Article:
3. To put my previous post in very simple terms: the people in the pews of most churches do not understand the buzz around TIS. They do not understand what the big deal is because interpretation “that takes the Bible not just as a historical and/or a literary document but as source of divine revelation, witness to God’s creative and salvific activity, and/or (minimally) significant partner in the task of theological reflection” is a no-brainer! It seems like it is mostly in the ivory tower that this an epiphany of sorts. What people in churches (and seminary students) can learn from all of this, it seems to me, pertains more to sorting out the various ways in which we construct our theological hermeneutic and being deliberate in how we draw on Scripture’s complex witness to do so. Gorman’s eight principles are not the only ones, and I am sure this sort of discussion (what principles should drive our theological hermeneutic? how do we arrive at them?) would be very fruitful in congregations (and seminaries).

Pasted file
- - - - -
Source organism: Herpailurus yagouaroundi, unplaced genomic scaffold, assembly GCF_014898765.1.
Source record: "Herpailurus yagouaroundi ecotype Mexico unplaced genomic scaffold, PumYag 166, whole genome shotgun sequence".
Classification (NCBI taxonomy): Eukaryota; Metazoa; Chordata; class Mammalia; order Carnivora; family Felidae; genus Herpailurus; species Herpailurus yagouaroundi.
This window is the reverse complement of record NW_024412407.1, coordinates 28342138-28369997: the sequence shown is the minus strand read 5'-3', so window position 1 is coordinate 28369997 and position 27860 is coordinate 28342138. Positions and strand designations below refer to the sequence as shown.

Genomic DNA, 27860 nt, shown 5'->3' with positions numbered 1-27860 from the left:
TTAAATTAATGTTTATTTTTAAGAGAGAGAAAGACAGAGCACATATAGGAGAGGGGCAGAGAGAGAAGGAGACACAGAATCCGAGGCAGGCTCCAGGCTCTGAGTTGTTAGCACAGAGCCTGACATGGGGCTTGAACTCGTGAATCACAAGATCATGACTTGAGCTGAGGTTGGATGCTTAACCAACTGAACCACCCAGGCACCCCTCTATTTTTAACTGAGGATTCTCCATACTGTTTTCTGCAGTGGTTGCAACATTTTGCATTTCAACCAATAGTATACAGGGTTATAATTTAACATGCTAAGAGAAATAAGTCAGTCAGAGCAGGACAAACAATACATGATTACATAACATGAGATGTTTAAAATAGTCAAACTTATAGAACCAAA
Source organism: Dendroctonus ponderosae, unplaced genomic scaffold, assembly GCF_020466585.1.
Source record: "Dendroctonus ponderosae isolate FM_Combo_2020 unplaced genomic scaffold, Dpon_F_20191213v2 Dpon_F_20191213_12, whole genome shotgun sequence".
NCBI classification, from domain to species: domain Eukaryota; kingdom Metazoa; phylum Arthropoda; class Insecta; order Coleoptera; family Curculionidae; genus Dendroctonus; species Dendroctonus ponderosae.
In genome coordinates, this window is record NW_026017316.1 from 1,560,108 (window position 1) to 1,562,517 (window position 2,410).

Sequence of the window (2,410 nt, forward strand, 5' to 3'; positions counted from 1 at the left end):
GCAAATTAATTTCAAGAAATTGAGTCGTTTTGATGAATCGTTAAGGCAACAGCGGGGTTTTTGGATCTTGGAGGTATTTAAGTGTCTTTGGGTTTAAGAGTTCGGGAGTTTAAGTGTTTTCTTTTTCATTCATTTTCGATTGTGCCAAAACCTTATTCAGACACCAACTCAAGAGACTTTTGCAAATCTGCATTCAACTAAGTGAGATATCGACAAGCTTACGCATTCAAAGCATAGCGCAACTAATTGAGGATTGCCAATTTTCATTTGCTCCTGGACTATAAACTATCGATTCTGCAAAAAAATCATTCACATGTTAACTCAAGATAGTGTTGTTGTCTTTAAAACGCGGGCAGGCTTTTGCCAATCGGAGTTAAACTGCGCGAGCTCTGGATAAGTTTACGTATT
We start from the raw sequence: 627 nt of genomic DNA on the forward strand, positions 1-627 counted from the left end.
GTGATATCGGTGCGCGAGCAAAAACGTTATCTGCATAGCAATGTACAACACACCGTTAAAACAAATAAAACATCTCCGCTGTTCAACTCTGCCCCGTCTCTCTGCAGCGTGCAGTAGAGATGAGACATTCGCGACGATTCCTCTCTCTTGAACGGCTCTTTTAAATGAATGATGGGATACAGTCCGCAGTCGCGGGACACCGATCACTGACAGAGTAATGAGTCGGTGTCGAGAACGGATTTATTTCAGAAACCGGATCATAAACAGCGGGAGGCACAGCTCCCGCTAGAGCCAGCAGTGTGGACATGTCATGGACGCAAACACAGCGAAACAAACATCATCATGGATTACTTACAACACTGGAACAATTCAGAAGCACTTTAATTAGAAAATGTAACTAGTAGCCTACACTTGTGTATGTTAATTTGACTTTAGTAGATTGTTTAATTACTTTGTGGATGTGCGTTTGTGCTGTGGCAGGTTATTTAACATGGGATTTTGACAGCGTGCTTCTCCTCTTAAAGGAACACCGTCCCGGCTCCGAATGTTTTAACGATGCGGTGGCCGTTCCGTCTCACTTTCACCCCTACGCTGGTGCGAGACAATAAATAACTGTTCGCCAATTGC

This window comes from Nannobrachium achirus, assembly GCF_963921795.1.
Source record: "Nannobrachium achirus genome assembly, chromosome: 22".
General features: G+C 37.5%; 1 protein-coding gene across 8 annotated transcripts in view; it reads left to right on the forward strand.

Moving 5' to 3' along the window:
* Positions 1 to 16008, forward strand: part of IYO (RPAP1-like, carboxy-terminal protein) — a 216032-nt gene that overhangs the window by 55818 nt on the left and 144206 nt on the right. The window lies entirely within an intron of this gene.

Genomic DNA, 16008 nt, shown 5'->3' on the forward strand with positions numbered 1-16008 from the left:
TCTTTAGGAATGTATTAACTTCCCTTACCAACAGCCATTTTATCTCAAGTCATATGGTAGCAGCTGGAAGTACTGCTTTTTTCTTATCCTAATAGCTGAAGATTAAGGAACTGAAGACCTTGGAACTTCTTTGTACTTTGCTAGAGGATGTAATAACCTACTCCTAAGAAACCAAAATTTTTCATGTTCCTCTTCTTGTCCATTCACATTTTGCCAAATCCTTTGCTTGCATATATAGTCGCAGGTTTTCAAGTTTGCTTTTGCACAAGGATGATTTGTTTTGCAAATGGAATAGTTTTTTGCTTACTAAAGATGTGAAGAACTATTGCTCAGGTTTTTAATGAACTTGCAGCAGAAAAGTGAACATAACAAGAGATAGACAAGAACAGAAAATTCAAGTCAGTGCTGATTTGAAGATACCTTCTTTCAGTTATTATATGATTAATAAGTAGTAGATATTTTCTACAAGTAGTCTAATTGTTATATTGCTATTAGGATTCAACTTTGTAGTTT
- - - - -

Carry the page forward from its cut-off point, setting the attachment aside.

4. As one who has always winced at the term “theological interpretation”, I must say that I find Gorman’s definition refreshingly broad. The problem with the way “theological interpretation” is usually defined is that a term that is so disarming and descriptive should mean something as straightforward as “interpretation that is theological”, but this is far from the case. Unfortunately, “theological interpretation”, *qua* technical term, has come to stand for a variety of hermeneutical approaches that treat the act of interpretation *itself* as theological, along the lines of some sort of theology of the Word. This narrowing of the term “theological interpretation” is rather unfortunate, and forces its proponents to dismiss things like Dodd’s discussion of the kerygma, or Meyer’s discussion of *Christus Faber*, as something *other than* theological interpretation (which is plainly ridiculous). Happily, Gorman’s definition avoids this by including an “and/or”: Gorman’s definition makes room for “theological interpretation” meaning simply “interpretation that is theological”, which, on any fair account, is how it should be. Unfortunately, Gorman spoils this gain by adding his eight principles, none of which should really be necessary for simple theological interpretation. (I have not read Gorman. I’m going from Nijay’s summary.)